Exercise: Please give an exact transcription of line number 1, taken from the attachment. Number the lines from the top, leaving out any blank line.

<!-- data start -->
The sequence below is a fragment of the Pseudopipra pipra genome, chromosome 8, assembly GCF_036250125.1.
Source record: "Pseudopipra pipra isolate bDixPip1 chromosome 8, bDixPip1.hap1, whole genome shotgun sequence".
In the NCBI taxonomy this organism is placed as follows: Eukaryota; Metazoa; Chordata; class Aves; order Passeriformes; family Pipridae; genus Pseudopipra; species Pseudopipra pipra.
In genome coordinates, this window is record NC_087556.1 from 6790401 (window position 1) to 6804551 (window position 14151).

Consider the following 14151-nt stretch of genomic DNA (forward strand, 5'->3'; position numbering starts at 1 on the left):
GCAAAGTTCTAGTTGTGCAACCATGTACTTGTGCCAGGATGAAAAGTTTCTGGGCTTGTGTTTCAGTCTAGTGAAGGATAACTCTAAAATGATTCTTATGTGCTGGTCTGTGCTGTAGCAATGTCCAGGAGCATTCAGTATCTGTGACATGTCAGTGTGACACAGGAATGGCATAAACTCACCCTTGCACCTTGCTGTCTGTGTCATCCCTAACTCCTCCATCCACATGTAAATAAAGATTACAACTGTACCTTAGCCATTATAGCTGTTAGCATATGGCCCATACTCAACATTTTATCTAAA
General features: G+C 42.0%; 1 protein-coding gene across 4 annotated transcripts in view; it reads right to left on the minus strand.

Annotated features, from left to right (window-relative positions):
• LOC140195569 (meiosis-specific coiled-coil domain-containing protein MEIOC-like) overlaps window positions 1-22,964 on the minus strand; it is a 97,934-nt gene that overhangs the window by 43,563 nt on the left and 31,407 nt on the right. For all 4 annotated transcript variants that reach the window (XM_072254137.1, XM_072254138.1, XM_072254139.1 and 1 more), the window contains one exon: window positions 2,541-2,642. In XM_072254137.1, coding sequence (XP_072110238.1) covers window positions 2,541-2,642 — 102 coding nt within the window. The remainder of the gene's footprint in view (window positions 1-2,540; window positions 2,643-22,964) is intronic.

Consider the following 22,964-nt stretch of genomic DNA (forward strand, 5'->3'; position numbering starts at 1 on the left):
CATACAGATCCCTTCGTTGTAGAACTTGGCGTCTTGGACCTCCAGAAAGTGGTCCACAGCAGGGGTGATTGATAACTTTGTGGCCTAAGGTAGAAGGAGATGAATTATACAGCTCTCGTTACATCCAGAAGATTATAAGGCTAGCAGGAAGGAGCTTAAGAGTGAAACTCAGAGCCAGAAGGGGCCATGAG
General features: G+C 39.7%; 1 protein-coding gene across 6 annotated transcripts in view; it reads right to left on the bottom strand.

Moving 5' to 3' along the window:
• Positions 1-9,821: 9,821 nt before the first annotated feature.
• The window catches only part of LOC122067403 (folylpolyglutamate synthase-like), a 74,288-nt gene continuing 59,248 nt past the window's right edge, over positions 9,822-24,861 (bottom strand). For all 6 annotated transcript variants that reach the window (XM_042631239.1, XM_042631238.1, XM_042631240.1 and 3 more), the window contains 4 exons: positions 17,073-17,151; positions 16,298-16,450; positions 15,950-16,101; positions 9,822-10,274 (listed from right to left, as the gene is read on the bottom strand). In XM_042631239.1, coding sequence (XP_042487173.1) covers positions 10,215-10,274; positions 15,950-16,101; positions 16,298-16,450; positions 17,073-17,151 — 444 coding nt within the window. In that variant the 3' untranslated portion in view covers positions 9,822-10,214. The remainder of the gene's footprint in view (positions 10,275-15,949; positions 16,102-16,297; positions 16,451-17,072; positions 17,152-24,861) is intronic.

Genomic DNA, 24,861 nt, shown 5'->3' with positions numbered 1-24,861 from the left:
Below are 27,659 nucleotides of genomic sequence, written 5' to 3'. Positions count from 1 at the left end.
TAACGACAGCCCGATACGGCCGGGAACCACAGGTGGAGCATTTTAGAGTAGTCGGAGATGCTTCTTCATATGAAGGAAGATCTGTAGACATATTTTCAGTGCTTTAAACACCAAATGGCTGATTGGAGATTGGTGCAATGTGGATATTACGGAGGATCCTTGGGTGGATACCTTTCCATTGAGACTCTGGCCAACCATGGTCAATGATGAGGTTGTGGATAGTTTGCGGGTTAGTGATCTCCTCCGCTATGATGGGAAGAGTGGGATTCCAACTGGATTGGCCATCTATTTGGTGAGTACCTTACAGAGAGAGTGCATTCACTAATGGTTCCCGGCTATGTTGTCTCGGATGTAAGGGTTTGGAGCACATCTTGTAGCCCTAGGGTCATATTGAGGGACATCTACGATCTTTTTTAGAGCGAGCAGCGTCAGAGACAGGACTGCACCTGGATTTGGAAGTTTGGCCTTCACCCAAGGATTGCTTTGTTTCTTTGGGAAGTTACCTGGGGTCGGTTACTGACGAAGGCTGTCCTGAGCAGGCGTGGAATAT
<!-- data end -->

The sequence below is a fragment of the Pseudopipra pipra genome, chromosome 8, assembly GCF_036250125.1.